Politicians prefer gun-violence solutions that involve more police.
On Thursday, Police Chief Bill Blair announced that, starting with this weekend’s Scotiabank Caribbean Carnival (previously known as Caribana), hundreds of extra officers will perform mandated overtime shifts. Blair’s goal is to increase police presence in the streets. While he didn’t say where the extra officers will be deployed after the carnival ends on August 6, his remarks, and those of his colleagues, suggest more police activity in Toronto’s 13 priority neighbourhoods, where police presence is already high. Blair assured the public his officers intend to “overprotect” communities, not over-police them.
Deputy Chief Peter Sloly promised “continuous pursuit of our high-risk offenders,” as well as “continuous engagement with our young people, and our community partners in those neighbourhoods in the most respectful and development-focused ways possible.” While the police seem equipped to fulfill the first part of that pledge, the notion of “respectful” policing in Toronto’s racialized neighbourhoods, where police relations are poor and resentment is high, is much harder to imagine.
Sloly noted that in recent days, “all 17 police divisions have created and implemented operational plans that deal with gun violence and gang violence.” He did not, however, mention any specific plans to address the persistent instances of racial profiling and excessive carding that plague police interactions with racialized people.
Margaret Parsons, head of the African Canadian Legal Clinic, appears to recognize this. She noted recently that residents are “not against more security that is respectful, that is balanced, that’s not just going to stop a 15- or 17-year-old just because he’s African Canadian and he’s walking home late at night from his part-time job.” Such police contact is, as the Toronto Star put it, “a troubling rite of passage” for far too many racialized individuals and communities in our city. Increased police presence could have positive outcomes, but it could also cause permanent mistrust and fear if profiling persists.
Leaders from community groups—including Tropicana and the Jamaican Canadian Association—welcomed the increased police presence, but warned police to abandon failed profiling tactics. Tropicana executive director Sharon Shelton reminded police of an “expectation of mutual respect” within the city’s priority neighbourhoods. At the same time, Shelton urged frustrated residents to work with police, “even if you feel that they have let you down in the past.” This is the context for the latest mobilization of hundreds of additional police officers into the poorest, most stigmatized areas of the city.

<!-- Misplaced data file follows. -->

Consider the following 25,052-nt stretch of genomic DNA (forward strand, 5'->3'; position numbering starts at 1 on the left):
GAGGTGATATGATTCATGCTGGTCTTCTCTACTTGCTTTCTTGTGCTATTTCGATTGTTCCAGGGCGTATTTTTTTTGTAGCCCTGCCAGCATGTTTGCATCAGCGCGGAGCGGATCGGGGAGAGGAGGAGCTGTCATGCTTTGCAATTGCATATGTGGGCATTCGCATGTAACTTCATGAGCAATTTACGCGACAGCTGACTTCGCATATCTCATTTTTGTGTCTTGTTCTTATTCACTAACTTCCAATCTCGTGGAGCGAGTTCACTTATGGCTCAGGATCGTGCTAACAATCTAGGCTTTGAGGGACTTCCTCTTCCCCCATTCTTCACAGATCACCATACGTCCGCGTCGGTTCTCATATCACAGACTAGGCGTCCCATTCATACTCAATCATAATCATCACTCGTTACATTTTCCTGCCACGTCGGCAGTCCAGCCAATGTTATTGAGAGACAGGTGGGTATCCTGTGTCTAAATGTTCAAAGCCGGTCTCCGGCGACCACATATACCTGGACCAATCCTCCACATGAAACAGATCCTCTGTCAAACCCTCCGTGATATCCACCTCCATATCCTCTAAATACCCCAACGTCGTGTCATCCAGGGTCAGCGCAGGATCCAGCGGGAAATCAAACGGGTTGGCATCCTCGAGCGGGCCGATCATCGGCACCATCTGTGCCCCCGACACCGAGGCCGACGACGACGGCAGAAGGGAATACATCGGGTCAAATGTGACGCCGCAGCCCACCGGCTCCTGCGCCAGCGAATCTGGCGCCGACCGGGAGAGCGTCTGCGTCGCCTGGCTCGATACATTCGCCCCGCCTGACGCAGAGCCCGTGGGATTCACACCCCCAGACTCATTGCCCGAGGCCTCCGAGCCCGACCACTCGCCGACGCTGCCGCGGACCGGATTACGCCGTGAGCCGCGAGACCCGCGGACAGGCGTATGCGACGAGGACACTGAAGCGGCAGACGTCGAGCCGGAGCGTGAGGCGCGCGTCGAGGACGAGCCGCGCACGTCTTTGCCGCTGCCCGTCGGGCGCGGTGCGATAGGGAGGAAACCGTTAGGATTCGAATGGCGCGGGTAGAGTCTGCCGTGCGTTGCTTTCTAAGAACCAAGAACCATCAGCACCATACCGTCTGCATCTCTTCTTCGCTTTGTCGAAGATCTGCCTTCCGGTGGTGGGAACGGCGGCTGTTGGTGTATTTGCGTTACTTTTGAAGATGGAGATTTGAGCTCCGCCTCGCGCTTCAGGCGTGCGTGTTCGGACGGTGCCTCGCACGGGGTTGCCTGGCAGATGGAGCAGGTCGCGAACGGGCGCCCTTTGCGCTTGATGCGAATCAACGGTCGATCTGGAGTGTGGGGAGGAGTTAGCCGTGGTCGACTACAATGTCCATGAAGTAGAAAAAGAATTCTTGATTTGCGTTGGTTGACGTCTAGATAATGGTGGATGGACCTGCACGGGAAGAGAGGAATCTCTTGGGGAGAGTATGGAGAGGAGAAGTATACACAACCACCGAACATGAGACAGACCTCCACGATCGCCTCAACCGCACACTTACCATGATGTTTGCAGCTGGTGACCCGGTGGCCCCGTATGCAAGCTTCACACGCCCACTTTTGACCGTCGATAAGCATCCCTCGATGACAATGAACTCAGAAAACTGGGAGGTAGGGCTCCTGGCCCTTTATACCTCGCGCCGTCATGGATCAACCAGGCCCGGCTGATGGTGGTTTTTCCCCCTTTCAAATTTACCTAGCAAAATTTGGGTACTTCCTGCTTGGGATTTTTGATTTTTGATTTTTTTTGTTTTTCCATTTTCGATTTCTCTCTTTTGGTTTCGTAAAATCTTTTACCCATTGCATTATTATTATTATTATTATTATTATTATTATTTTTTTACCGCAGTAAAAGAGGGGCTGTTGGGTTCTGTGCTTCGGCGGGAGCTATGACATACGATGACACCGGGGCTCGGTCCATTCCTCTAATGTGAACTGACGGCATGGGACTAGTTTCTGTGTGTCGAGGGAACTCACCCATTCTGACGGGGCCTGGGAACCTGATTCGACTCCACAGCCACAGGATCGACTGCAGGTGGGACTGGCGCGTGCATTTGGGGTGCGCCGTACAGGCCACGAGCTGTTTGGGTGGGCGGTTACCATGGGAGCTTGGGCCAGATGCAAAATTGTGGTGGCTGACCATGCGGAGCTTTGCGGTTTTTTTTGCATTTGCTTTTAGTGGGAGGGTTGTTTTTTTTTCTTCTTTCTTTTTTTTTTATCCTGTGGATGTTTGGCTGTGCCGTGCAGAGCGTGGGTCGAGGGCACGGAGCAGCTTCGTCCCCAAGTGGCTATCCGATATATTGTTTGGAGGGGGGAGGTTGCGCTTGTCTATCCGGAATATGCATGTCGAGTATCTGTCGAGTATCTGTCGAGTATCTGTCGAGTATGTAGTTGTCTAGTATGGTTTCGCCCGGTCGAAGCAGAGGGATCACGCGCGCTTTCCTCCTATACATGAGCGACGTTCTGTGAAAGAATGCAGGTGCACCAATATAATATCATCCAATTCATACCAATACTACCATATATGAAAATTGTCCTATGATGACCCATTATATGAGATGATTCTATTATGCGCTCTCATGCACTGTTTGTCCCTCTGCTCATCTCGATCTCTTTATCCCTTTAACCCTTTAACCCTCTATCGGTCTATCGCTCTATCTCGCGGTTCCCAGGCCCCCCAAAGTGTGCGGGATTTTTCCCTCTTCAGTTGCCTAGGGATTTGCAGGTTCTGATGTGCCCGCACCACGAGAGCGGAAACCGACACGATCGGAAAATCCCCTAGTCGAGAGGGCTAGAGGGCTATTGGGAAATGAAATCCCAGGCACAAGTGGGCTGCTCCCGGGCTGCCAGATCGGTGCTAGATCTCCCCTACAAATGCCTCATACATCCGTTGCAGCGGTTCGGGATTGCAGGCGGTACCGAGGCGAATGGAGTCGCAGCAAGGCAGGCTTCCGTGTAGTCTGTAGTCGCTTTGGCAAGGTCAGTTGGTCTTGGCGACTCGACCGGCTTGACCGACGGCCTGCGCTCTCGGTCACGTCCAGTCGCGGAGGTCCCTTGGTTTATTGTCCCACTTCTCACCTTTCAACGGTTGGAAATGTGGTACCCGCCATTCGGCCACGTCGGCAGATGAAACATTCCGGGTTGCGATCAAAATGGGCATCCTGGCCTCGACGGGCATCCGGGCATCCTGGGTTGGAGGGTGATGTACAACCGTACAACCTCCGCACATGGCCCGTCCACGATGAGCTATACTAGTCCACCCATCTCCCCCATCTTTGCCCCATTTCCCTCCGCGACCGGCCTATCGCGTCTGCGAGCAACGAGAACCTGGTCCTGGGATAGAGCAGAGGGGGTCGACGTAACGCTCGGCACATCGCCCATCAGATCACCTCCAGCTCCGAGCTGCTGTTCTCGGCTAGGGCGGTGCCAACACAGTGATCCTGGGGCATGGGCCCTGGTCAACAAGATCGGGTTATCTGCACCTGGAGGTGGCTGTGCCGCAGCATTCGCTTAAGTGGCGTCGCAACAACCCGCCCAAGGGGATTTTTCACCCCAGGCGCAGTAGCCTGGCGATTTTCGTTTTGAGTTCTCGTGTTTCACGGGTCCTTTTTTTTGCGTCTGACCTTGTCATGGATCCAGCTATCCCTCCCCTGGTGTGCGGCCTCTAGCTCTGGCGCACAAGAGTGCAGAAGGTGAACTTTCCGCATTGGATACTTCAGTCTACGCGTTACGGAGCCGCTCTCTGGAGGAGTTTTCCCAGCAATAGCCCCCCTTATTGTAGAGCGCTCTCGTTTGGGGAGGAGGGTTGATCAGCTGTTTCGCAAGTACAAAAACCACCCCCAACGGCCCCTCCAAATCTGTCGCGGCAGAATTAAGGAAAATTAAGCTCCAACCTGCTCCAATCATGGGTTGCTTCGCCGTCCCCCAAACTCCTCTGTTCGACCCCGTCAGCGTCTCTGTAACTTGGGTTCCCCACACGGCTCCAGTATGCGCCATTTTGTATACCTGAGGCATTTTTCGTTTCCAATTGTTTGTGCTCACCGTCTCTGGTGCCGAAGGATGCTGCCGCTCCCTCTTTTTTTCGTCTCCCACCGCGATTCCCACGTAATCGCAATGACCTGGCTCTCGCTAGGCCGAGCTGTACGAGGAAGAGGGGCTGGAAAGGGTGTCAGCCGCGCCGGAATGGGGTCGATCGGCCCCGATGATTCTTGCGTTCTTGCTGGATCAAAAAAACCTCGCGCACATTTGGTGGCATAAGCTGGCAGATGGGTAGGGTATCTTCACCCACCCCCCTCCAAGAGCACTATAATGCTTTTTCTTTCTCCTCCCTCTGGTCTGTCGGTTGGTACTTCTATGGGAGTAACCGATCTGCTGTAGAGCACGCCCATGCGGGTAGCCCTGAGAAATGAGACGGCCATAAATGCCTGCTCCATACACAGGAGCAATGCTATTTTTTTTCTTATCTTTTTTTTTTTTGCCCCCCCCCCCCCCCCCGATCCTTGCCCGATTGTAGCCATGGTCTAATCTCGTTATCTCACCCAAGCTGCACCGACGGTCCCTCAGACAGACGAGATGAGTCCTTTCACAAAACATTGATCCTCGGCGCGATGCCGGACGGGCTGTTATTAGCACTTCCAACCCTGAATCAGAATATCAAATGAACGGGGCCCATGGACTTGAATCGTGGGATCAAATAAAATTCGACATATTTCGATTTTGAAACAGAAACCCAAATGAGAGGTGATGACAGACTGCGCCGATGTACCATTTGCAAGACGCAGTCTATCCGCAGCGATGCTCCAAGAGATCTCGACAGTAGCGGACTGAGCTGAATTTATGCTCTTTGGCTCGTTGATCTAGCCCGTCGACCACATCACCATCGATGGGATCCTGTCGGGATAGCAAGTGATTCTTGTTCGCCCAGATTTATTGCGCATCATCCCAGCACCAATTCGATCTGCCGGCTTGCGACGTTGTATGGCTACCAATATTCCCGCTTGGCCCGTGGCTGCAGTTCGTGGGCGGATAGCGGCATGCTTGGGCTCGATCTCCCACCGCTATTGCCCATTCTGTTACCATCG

It is critical to understand that our police are taking their cues from media, politicians, and residents who demand that racialized groups take primary responsibility for ongoing gun violence. In announcing a new and unprecedented search policy for this weekend’s Caribbean Carnival, spokesperson Stephen Weir gave a candid explanation: “We have been inundated with phone calls from the media—mostly white reporters—asking us, what are we going to do and what’s going to happen?”
Weir openly doubted that searching 20,000 spectators in the bleachers would lead to any weapon seizures, and acknowledged that organizers were responding to the recent mass shooting in Scarborough “even though it has nothing to do with us.” It’s likely that organizers of the recently cancelled Irie Festival events felt similar pressure to take ownership of recent gun violence. Ironically, the cancellation of an entire weekend of events at Yonge-Dundas Square means the many racialized youth who would have been paid to share their talents will now, in the name of security, have to find something else to do.
As Basics Community News Service’s Tony Couto observed recently, even the Safer and Vital Communities Program—a community-grants program recently renewed by the province as an anti-violence measure—requires grant recipients to work with the police. Politicians prefer solutions to gun violence that feature the threat of force.
Of course, if extra police scrutiny of poor and racialized people were the key to a safer city, Toronto’s guns would have been silenced decades ago. We need a new approach—one that does not betray fear of people who are overwhelmingly the victims of Toronto’s violent gun culture.
This post originally stated that Tony Couto wrote for Basics Magazine. This is incorrect. He writes for Basics Community News Service. We apologize for this error.